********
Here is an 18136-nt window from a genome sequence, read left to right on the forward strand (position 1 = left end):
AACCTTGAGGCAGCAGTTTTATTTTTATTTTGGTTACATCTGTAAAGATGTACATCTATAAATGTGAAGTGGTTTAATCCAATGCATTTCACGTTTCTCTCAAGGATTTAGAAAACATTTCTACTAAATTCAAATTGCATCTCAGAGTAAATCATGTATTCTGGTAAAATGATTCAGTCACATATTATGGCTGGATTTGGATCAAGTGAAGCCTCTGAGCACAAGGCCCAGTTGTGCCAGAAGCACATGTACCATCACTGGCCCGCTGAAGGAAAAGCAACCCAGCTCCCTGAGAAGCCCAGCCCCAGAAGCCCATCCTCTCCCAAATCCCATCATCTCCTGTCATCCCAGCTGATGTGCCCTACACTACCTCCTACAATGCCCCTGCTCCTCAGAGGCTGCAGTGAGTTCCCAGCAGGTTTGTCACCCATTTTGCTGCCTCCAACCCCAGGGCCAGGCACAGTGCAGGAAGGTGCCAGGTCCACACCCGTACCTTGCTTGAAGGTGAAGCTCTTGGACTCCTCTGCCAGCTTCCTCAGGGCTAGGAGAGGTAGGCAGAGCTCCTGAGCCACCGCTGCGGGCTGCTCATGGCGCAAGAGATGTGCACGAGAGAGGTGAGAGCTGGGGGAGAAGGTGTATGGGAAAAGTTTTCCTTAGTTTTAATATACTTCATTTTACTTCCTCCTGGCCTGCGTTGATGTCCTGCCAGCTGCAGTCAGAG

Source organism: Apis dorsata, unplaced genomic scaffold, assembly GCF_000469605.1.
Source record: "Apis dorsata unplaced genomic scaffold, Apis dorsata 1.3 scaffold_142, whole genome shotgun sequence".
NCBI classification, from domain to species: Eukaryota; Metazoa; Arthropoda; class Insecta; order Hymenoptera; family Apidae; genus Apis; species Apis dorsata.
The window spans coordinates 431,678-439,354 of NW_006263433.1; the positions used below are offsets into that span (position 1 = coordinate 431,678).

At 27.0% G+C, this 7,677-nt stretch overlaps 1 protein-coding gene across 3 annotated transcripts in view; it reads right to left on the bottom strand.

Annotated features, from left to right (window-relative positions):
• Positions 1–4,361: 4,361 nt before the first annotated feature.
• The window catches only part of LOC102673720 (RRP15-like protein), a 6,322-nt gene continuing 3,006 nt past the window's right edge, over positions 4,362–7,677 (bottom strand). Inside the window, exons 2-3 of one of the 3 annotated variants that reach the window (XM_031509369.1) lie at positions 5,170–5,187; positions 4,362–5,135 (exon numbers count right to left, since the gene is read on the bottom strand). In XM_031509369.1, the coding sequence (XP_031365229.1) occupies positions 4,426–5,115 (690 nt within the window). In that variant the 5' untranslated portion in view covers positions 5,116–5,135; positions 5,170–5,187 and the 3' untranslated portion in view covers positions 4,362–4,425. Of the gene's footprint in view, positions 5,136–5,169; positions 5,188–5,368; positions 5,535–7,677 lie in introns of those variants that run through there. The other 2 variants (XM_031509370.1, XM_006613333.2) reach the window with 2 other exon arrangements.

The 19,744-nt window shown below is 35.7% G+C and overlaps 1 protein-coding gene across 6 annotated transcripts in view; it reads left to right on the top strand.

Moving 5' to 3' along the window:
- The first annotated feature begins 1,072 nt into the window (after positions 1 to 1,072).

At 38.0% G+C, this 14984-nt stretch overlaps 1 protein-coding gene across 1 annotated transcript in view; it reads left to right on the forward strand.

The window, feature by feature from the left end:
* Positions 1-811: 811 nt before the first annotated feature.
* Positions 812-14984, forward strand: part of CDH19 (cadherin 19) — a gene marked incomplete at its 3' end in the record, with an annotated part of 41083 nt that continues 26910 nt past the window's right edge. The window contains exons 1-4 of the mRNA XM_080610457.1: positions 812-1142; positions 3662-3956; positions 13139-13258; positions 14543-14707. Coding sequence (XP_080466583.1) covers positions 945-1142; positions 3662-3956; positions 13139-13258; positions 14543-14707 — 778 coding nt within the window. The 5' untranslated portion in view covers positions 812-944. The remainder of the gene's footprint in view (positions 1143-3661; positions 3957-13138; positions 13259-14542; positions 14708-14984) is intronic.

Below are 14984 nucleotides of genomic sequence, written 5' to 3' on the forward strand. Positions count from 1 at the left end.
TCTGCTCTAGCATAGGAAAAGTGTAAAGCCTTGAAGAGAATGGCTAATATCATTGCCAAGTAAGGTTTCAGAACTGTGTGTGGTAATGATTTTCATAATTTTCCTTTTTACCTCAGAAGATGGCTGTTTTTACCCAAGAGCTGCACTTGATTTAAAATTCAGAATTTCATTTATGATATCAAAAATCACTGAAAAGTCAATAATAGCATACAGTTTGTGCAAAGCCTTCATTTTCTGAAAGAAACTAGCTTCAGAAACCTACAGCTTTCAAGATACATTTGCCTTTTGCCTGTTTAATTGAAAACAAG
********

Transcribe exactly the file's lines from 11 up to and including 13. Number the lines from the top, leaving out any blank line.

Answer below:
The 19,744-nt window shown below is 35.7% G+C and overlaps 1 protein-coding gene across 6 annotated transcripts in view; it reads left to right on the top strand.

Moving 5' to 3' along the window:
- The first annotated feature begins 1,072 nt into the window (after positions 1 to 1,072).